Google Ads (formerly known as Ad Words) is one of the key stones to the Google empire we think, with ad revenues generating pretty much most of the income that Google makes as a business. Our company has been with Google Ads for many years, and it has always proved to be a useful source of clients, visitors to our website, and general traffic. We have always trusted Google to look after us and not try to fix the books with our investment in their advertising product.
Years ago Google brought in the option to go with search partners and get adverts spread across the internet on all kinds of different websites. We soon worked out from using this that a good chunk of money spent going down this route was a total waste of time, because various companies had worked out ways of generating income for their website simply by arranging for people to click through on adverts posted there by Google. Or at least this seemed to be the case. Secondly, following people round the internet with adverts doesn’t necessarily generate any extra income, although it does mean that your identity is brought up time and time again to people who have viewed your website.
So we stopped using this particular part of the Google search network and concentrated specifically on advertising on Google search itself.
A few years ago Google brought in a new idea of restricting the number of adverts it showed at the top of the page, and removed all side advertising, basically because of the increased use of mobile phones to view the internet.
This has resulted in a massive bidding war, with prices for some key words going up to ridiculous sums of money, for example £12 per click or £25 per click, or a simple phrase such as “conveyancing jobs”. We have traditionally tried to avoid any high paying clicks, but we have noticed over time that the vast majority of the key words we have aimed at traditionally have shot up in price as Google has in essence introduced a Dutch auction for advertising on the search engine. This of course has made organic searching so much more important, and this is the number one route to success on increasing your web presence (for an easy solution to do this please visit www.tptranscription.co.uk and search for business blogging).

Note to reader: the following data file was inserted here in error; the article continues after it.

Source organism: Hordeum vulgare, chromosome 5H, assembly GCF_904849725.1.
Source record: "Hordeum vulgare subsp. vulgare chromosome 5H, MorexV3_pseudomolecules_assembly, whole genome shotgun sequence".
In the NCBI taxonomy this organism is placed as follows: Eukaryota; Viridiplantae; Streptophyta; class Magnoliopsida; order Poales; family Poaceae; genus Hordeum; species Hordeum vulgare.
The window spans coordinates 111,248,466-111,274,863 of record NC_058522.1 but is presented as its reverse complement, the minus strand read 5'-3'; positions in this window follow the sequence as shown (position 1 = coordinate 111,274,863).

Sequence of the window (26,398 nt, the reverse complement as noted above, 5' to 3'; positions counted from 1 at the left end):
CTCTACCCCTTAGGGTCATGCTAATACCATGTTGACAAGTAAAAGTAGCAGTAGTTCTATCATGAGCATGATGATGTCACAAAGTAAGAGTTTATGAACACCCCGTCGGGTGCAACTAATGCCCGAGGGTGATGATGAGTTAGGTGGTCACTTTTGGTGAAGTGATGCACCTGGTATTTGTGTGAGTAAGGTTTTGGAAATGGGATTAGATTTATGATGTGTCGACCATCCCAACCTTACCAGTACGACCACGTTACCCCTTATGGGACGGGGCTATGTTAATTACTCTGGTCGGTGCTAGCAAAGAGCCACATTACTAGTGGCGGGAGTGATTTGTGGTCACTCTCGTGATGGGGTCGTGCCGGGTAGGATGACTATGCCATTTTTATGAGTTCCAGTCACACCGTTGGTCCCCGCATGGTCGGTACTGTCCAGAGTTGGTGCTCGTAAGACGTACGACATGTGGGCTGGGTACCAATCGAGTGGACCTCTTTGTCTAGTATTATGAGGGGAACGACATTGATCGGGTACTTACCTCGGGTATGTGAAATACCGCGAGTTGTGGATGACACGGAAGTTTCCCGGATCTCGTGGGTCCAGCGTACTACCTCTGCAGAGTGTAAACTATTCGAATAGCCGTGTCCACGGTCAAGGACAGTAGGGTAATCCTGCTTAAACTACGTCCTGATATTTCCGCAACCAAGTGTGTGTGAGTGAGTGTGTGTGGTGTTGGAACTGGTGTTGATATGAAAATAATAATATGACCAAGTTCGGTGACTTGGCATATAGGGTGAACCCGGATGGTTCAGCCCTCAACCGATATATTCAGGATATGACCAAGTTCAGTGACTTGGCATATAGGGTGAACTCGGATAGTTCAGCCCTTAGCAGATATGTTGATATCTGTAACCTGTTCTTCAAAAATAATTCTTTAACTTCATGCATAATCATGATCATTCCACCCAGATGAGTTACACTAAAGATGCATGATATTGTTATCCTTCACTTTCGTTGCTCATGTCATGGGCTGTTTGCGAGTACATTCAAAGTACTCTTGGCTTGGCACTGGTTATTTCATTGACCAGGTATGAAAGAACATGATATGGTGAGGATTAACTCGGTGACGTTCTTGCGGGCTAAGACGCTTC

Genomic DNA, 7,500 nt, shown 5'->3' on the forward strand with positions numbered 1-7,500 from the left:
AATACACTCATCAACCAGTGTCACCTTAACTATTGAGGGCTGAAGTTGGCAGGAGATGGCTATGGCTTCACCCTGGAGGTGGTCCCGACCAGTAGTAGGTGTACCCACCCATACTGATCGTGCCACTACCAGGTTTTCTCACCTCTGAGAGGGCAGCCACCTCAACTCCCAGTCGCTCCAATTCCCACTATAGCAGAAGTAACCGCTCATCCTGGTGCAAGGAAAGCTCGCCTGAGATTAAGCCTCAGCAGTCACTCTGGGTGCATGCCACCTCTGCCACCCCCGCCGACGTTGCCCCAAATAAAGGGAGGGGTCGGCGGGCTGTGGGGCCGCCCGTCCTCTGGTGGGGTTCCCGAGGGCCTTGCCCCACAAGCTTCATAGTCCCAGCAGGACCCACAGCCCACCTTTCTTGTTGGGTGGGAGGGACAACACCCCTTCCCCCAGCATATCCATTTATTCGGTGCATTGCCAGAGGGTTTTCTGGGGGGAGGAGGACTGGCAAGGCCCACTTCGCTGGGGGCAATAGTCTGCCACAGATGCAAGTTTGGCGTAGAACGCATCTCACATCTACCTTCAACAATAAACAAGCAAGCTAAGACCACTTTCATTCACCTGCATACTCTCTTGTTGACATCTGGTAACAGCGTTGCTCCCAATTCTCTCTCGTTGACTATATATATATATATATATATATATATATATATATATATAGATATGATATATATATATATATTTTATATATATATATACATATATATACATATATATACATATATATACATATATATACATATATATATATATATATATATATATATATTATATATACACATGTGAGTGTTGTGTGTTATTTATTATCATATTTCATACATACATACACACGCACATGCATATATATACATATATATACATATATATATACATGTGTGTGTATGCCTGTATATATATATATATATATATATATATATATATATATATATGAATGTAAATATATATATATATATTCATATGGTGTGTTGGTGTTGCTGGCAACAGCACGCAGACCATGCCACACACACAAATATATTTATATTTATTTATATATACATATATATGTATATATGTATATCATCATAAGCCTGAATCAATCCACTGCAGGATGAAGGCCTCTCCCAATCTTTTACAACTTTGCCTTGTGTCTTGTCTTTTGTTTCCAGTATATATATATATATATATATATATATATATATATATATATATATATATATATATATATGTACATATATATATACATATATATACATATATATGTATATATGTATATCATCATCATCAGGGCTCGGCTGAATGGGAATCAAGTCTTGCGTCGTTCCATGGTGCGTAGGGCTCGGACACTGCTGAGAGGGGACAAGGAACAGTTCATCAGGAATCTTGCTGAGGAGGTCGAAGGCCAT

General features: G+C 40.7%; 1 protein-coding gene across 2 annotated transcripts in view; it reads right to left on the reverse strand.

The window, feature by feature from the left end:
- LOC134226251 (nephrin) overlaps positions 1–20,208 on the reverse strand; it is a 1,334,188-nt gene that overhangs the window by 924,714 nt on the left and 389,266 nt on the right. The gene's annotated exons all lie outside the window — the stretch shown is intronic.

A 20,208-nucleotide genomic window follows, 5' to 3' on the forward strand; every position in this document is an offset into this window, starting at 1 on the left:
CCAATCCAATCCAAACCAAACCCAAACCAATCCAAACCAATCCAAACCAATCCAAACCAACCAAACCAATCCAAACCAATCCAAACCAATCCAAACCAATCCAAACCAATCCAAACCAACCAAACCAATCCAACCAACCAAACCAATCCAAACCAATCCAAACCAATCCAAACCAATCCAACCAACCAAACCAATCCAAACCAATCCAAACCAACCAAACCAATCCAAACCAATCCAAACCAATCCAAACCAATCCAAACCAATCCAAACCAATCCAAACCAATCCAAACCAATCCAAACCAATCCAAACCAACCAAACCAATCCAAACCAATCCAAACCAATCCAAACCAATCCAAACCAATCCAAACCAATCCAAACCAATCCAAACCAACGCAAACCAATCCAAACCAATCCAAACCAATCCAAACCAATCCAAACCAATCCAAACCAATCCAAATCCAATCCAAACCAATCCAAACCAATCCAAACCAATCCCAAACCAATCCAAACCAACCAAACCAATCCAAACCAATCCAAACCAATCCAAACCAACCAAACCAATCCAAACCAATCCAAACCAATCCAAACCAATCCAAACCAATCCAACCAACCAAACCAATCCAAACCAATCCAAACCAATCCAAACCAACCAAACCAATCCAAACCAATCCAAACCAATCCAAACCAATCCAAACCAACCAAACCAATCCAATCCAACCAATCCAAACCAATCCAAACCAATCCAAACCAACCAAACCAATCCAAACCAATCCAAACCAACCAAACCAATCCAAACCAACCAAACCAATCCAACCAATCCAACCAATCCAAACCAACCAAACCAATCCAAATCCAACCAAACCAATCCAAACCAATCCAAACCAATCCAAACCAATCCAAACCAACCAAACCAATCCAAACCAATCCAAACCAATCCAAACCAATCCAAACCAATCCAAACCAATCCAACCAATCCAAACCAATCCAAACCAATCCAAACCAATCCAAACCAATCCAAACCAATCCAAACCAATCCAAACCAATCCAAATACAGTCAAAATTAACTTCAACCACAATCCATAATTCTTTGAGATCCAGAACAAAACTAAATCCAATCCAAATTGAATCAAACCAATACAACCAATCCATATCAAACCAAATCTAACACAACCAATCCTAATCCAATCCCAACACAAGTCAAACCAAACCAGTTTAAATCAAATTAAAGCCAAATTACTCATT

However, the trust that we had in Google and the goodwill that it has built up with us as a marketing tool we could rely on, has been brought crashing down to earth by recent revelations in our Google Ads account. Google has now introduced an option to be able to view the search terms that have led to somebody clicking through to your web pages, and it is absolutely fascinating.
One of our websites is called jonathanfagan.co.uk and we specialise in in-house legal recruitment for companies mainly in the UK looking to recruit senior lawyers to work for them.
Our key words are mainly “in-house legal”, “legal recruitment”, “legal counsel”.
As far as I know I have never asked Google to put my advertising in front of somebody looking for housekeeper jobs in Brighton, security jobs in London or housemaid jobs in India. We have had a whole stream of people clicking through to our website looking for driver jobs, gardener jobs, housemaid jobs, bookkeeper jobs, housekeeper jobs, and so many more utterly useless and irrelevant key words that we have never even contemplated that a company of Google’s size, and with the power of its technology to remove such things, would allow to appear in its search engine just presumably to generate it some extra cash.